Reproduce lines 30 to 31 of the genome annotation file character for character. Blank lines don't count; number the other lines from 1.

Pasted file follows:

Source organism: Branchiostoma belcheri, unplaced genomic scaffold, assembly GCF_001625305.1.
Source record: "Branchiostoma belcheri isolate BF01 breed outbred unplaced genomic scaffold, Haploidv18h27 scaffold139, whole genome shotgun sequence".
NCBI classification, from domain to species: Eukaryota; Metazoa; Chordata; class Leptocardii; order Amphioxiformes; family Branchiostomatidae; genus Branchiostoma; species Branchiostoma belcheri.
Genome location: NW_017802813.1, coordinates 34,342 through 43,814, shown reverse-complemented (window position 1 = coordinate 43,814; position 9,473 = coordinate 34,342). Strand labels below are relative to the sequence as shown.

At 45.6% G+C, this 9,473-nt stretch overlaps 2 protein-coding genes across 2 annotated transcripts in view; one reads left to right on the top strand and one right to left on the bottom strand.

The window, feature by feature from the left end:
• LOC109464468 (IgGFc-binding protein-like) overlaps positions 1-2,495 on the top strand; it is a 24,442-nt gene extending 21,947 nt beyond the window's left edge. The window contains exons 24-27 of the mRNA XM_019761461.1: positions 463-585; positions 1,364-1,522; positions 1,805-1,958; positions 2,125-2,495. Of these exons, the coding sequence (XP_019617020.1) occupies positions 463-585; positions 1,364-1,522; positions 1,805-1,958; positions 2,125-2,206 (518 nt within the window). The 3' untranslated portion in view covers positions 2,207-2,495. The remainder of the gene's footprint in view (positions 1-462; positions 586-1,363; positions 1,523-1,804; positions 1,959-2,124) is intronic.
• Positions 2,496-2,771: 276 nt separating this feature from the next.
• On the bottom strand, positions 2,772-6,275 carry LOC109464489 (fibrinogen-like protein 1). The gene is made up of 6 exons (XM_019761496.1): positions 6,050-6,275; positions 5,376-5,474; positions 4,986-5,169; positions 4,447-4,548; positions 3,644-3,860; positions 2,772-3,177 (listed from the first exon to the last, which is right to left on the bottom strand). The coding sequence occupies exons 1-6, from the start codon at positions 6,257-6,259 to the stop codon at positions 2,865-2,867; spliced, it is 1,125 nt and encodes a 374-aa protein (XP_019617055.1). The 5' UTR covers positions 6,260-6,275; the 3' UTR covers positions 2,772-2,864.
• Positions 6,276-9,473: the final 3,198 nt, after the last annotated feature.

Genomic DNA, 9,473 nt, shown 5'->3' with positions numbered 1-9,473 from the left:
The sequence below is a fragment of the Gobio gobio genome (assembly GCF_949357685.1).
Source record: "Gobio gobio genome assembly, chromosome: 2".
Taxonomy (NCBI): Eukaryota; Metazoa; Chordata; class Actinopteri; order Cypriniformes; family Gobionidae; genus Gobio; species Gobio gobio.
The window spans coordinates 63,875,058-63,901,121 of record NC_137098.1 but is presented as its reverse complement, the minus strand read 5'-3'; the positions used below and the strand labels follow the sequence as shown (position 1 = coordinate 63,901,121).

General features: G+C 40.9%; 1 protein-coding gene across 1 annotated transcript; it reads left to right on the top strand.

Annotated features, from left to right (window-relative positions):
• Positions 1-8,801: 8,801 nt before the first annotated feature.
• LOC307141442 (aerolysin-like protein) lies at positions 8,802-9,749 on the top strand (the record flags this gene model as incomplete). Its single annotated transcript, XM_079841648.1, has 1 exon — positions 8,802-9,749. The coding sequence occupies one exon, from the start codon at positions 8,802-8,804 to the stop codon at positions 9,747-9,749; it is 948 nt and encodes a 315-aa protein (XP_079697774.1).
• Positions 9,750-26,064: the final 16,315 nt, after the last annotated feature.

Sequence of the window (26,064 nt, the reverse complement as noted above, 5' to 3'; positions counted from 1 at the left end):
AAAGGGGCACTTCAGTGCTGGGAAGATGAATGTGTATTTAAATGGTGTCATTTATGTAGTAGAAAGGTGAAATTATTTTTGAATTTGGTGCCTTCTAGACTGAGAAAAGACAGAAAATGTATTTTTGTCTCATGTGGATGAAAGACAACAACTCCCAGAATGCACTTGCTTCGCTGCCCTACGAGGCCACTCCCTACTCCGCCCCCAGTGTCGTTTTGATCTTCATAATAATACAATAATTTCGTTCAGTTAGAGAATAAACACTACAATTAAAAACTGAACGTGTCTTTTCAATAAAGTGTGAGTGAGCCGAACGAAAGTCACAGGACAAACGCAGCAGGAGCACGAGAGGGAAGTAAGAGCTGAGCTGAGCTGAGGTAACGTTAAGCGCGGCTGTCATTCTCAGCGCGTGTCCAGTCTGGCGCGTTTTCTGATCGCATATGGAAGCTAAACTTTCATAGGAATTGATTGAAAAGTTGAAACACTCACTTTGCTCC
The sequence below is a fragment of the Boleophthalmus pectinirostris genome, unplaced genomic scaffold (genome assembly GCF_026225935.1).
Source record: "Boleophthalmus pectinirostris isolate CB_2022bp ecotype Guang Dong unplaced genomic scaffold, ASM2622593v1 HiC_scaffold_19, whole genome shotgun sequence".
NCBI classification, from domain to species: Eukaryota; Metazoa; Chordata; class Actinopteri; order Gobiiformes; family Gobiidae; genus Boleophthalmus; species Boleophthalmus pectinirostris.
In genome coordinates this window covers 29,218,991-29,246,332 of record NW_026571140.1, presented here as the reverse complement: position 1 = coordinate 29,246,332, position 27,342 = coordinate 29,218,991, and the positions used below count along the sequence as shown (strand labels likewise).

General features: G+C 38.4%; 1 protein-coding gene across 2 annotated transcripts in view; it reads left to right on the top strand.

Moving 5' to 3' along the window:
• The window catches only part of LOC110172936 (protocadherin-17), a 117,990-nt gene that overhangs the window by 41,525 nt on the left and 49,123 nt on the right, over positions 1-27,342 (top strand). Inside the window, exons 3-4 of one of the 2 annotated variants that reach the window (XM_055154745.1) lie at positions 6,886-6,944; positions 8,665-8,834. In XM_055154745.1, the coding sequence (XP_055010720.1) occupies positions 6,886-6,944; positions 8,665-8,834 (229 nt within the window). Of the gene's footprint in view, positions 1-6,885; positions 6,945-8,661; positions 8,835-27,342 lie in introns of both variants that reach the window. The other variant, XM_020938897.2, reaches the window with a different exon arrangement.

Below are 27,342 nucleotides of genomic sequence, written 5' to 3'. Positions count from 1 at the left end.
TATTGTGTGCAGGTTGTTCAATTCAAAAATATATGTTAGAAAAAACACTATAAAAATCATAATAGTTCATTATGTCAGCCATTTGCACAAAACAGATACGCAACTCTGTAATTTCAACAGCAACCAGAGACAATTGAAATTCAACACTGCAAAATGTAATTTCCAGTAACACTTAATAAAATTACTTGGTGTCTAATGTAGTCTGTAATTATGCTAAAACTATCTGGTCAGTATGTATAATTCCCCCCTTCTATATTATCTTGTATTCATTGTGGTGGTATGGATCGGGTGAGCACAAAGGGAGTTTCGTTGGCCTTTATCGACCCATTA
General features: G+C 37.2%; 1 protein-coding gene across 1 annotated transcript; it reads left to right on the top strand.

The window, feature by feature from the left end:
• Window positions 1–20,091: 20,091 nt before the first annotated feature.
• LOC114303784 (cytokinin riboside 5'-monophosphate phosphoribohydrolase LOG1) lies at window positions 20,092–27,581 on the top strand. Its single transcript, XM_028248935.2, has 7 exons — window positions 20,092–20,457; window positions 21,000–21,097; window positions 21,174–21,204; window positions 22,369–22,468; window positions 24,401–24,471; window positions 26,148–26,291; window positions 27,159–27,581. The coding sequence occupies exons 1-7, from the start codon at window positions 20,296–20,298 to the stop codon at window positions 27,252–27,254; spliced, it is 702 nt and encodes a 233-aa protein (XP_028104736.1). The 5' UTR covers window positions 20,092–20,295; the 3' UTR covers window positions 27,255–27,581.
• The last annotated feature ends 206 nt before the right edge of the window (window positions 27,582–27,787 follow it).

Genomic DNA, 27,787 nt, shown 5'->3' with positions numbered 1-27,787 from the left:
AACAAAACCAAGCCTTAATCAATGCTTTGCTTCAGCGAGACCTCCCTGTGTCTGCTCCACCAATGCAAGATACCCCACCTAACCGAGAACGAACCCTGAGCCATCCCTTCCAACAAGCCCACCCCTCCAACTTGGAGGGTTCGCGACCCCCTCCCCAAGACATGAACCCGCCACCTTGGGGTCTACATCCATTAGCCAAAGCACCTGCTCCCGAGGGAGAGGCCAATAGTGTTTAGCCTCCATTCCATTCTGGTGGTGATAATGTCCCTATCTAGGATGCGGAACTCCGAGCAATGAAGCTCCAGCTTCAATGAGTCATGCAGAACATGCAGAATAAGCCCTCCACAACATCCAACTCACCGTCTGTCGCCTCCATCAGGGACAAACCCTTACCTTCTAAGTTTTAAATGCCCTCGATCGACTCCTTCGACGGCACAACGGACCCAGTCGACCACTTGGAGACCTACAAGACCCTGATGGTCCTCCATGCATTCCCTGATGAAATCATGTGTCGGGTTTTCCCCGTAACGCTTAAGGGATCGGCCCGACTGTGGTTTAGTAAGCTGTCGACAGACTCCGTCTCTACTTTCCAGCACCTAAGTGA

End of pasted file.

Below are 27,342 nucleotides of genomic sequence, written 5' to 3'. Positions count from 1 at the left end.
TATTGTGTGCAGGTTGTTCAATTCAAAAATATATGTTAGAAAAAACACTATAAAAATCATAATAGTTCATTATGTCAGCCATTTGCACAAAACAGATACGCAACTCTGTAATTTCAACAGCAACCAGAGACAATTGAAATTCAACACTGCAAAATGTAATTTCCAGTAACACTTAATAAAATTACTTGGTGTCTAATGTAGTCTGTAATTATGCTAAAACTATCTGGTCAGTATGTATAATTCCCCCCTTCTATATTATCTTGTATTCATTGTGGTGGTATGGATCGGGTGAGCACAAAGGGAGTTTCGTTGGCCTTTATCGACCCATTA